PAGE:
Robert Kiln in his book, Reinsurance in Practice has rightly observed to describe the reinsurance, “The two functions of reinsurance—the laying off or on passing on of liability on insurance and the protection of insurance account—should be remembered. They overlap at times but are nevertheless the two fundamental and distinct functions of all reinsurers”.
The nature of reinsurance contracts primarily encompasses the ‘assumption of risk theory’ which states that in return of for a share of the premium, the reinsurer assumes a corresponding share of the risk from the direct insurers. Assumption of risk by the reinsurer may be ‘contributory’ through specific cession on individual risk or on a portfolio of risks, whereas under ‘non-contributory’ type, the reinsurer assumes the aggregate exposure to the reassured’s portfolio up to a limit that exceeds a pre-determined limit. To that extent, the non-contributory type of risk transfer mechanism which is more popularly known as ‘Excess of loss reinsurance’ is recognised as a contract of reinsurance rather than a contract for reinsurance, a contract which is relevant to open cover and surplus treaty type of reinsurance.
By default, the insurance industry always faces number of life threatening risk financing challenges. The insured values at risk continue to grow faster than the capital currently underpinning the insurance industry. The increased emphasis on role and value of capital has highlighted the need and importance for primary insurers to focus on the risk financing tools to provide them a form of contingent capital. In balance sheet terms, reinsurance facility fulfils three primary functions: liquidity, temporary capital and risk transfer.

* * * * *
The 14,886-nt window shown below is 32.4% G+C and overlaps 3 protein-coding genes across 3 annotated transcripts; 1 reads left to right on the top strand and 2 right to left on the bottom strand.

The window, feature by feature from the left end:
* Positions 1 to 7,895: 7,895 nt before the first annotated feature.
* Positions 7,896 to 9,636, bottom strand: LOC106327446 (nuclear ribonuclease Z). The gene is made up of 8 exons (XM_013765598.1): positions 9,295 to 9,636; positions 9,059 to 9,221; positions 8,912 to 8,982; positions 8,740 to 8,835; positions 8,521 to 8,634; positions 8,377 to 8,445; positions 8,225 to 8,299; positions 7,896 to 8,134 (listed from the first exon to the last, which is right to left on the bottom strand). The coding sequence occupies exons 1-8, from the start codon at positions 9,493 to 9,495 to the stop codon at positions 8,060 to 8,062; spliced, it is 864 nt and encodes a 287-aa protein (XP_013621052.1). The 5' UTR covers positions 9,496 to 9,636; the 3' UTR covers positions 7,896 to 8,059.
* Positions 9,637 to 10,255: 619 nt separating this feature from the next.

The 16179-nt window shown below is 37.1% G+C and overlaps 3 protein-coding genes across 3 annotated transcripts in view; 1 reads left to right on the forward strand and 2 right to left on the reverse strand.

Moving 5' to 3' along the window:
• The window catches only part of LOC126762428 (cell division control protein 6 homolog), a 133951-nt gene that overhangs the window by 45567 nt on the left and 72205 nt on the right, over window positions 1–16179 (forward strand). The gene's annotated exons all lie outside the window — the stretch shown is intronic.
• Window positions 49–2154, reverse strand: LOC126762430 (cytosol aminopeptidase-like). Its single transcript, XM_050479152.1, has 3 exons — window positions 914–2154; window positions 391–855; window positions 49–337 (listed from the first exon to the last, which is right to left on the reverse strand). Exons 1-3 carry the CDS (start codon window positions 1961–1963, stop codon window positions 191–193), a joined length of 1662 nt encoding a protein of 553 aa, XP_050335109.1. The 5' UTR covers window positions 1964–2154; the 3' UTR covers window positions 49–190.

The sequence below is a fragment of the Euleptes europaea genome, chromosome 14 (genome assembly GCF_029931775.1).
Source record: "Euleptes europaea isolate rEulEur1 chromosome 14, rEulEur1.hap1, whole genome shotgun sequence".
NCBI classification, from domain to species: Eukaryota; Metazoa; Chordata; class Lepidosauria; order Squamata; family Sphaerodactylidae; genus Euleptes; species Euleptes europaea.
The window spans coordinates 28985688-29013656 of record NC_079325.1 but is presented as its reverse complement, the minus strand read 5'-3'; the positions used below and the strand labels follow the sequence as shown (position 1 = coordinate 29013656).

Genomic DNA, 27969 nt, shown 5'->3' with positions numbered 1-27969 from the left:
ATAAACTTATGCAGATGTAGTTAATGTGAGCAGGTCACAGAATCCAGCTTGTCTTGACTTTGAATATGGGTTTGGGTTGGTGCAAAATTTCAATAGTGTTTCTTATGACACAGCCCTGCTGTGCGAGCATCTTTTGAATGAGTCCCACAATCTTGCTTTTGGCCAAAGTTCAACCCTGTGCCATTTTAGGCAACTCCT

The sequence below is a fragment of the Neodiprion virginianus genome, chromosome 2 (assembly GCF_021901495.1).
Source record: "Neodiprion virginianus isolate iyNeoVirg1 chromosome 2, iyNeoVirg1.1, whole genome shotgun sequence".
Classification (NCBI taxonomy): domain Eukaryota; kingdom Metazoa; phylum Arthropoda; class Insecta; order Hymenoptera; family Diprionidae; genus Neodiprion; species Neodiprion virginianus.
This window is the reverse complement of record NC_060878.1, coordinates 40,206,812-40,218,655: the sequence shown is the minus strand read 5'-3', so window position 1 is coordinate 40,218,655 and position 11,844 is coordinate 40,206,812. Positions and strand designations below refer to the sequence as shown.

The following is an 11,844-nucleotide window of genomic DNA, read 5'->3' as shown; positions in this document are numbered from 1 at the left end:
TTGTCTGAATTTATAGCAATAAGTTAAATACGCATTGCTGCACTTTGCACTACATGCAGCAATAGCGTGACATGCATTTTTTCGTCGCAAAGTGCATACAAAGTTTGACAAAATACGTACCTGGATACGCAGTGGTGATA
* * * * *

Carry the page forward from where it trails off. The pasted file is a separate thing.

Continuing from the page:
Evolution of excess of loss reinsurance
In the history of the business, up to mid-19th century, reinsurance was effected between one direct insurer and another, at first on facultative basis, subsequently by treaty and for a good many years by both methods concurrently. Though methods of reinsurance continued for many years on these lines, the march of events brought certain inevitable developments which had a marked effect on the mechanism of risk transfer. Sharing of risk began changing forms due to increased nature and complexity of risk requiring reduction of the magnitude of exposure, initially on micro basis, risk by risk, later on macro form on a portfolio basis. While facultative reinsurance reduces peak exposure, surplus and quota share treaty reduce individual exposure. Yet there is another side to the picture of risk accumulation. Increased loss ratio arising from attrition of losses together with increased magnitude of loss caused by several risks exposed to a single catastrophic event arising from conflagration or natural disaster, gave rise to the emergence of excess of loss reinsurance. This is formed on non-proportional basis to provide protection of balance sheet of the ceding company. Therefore, while the proportional treaty which is a contributory type is more of a ‘risk reinsurance’, the excess of loss insurance which is non-contributory types is a form of ‘loss reinsurance’. The non-proportional covers are thus based, not on the sum assured, but on the claims cost or loss portfolio of the reassured. This cost could be measured in various ways and the covers are thus traditionally categorised as follows: